In other words, when you go to your favorite software store, instead of seeing labels on boxes stating "For Windows 95/98" or "For Mac" or "For Linux," you''d see no such separation. Everything would be compliant with the independent OS protocol, and would run on every platform compatible with the protocol.

I''m thinking in terms of the end user, who sees 90 percent of all software compatible with Win 95/98. A great reason to buy Win 98... and thus a major contributing factor to MS''s monopoly, in my opinion.

So I could now buy the Linux OS and not be concerned about finding software that''s written for Linux. Or even Mac, or BeOS, or your favorite OS. All software would be compatible on all operating systems.

CP

"Can't you see it's only life! We can laugh about it!" - Seal

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I agree that this would be a great idea to carry out. But like MuteAngel said, it would take cooperation from a lot of major developers and in this competitive business, stuff like that doesn''t happen a lot. Still, with the breakup of Microsoft to deal with their Wintel "monopoly", an API like this may not be too far off as other OSes slowly start to make their way back into the mainstream market. The OS API you want may just become as needy as DirectX was to uphold gaming on a major platform, or in this case, a number of major platforms. We can only hope right?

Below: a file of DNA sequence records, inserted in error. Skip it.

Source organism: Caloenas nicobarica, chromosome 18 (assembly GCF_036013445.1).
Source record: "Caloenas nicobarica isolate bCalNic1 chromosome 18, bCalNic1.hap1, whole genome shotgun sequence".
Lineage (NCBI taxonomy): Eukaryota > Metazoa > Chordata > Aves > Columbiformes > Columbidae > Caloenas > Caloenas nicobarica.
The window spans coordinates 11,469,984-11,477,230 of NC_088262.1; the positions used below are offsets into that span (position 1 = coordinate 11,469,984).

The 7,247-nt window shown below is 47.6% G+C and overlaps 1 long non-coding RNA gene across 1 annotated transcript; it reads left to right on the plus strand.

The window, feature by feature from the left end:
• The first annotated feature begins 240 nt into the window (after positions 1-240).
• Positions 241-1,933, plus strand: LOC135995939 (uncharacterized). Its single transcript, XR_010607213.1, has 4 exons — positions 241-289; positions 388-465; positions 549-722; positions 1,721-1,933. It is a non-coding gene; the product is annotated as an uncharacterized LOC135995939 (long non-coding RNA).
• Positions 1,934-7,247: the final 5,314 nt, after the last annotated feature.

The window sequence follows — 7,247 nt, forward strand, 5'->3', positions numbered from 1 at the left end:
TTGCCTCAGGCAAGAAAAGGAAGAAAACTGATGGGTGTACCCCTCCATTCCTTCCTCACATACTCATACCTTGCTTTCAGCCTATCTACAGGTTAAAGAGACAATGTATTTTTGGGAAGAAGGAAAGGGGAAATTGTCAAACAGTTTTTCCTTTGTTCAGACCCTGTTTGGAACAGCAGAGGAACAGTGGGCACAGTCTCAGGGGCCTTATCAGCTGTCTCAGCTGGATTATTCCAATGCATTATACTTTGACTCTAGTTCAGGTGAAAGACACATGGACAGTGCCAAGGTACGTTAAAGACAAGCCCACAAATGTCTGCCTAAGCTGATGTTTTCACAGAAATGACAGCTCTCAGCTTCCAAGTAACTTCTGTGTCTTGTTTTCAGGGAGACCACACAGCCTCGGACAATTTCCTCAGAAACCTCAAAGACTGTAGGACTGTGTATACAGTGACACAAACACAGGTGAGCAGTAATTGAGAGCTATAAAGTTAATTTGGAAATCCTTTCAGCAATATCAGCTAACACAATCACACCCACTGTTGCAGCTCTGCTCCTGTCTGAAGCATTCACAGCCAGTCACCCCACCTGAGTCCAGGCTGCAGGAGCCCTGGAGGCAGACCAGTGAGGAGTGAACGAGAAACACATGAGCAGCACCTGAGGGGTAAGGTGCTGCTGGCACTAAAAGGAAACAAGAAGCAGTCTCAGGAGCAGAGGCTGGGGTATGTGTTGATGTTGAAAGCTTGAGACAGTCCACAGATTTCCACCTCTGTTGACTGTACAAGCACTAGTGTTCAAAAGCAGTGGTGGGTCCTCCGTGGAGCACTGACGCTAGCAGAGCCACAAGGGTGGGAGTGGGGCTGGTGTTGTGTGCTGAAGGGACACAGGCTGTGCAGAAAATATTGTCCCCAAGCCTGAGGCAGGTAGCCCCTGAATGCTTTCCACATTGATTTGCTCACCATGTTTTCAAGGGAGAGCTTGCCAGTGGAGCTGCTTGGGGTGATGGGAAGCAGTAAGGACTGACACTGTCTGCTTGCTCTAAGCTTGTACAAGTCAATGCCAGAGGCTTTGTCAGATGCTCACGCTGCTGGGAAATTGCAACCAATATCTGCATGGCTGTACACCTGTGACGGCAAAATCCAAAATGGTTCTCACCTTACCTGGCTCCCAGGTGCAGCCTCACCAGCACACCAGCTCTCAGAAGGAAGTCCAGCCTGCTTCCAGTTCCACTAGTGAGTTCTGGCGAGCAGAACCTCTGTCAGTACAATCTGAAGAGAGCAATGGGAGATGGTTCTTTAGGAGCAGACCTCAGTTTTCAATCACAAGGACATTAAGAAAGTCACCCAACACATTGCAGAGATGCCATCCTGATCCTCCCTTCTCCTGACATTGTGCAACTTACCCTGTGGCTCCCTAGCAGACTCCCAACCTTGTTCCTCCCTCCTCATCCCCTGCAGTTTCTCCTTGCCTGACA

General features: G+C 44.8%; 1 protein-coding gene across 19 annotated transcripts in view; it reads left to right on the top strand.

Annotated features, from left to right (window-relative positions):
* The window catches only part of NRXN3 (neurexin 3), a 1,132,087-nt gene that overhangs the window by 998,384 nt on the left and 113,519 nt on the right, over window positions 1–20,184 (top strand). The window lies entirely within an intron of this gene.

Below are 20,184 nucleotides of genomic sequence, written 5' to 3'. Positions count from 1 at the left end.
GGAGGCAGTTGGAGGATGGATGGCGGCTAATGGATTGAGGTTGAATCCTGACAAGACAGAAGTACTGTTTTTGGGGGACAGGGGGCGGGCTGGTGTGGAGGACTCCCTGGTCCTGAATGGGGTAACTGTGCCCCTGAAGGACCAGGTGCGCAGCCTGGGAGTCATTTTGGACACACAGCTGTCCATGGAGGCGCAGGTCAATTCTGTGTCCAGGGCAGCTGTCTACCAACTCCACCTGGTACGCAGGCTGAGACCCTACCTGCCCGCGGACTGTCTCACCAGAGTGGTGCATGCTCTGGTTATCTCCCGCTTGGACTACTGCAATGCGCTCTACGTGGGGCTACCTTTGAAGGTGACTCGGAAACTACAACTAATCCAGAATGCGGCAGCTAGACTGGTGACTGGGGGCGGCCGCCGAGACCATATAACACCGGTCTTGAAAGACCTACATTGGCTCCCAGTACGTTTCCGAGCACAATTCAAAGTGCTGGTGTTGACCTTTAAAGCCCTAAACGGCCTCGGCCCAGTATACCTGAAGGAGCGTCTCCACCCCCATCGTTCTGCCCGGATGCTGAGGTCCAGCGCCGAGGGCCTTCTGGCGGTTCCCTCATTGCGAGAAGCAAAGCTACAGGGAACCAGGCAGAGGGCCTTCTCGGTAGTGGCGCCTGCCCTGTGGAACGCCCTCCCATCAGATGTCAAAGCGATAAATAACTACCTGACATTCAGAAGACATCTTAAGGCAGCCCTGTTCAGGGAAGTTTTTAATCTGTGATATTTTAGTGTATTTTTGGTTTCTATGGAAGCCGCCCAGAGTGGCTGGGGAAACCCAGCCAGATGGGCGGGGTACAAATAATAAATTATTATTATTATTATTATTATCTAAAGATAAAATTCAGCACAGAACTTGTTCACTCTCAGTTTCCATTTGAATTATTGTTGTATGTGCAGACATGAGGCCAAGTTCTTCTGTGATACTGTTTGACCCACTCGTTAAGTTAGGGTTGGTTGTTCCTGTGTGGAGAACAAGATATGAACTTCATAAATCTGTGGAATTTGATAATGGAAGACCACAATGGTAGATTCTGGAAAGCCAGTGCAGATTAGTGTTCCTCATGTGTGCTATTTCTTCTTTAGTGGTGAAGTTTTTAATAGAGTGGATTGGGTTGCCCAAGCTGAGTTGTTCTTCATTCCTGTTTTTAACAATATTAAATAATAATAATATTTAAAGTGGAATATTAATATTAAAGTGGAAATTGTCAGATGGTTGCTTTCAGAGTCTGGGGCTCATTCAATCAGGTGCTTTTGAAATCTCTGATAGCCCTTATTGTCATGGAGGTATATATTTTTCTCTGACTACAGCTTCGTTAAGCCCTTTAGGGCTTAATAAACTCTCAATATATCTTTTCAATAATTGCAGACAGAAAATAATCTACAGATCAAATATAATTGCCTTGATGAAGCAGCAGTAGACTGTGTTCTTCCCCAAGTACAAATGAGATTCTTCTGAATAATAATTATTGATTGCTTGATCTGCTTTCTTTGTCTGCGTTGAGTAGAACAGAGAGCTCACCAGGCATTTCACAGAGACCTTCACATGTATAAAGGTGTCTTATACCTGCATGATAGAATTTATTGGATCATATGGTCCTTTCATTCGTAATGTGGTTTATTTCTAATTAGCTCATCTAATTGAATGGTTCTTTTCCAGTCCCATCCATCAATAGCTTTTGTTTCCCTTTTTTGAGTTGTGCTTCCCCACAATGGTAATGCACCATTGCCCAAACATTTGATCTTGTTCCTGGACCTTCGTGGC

******************************
"I do not fear computers, I fear the lack of them"

- Isaac Asimov

Drew Sikora
Napali Networks, Inc.

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Guest Anonymous Poster
I wish this were the case.

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Look up POSIX. It was intended to be a standard API to any OS. Many OS''s implement it to a varying degree: UNIX, Linux, and MS claims NT has a POSIX layer (though I''ve never seen docs for it).

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This ''protocol'' exists, but in different formats.

POSIX is one mentioned by another user.

The C/C++ standards are another: program in standard C, and the ''abstraction layer'' of the compiler deals with making that conform to an individual system. Code is portable, binaries are not. In essence, the runtime libraries provided by Microsoft in Visual C++ are one implementation of the ''OS abstraction layer'' you speak of.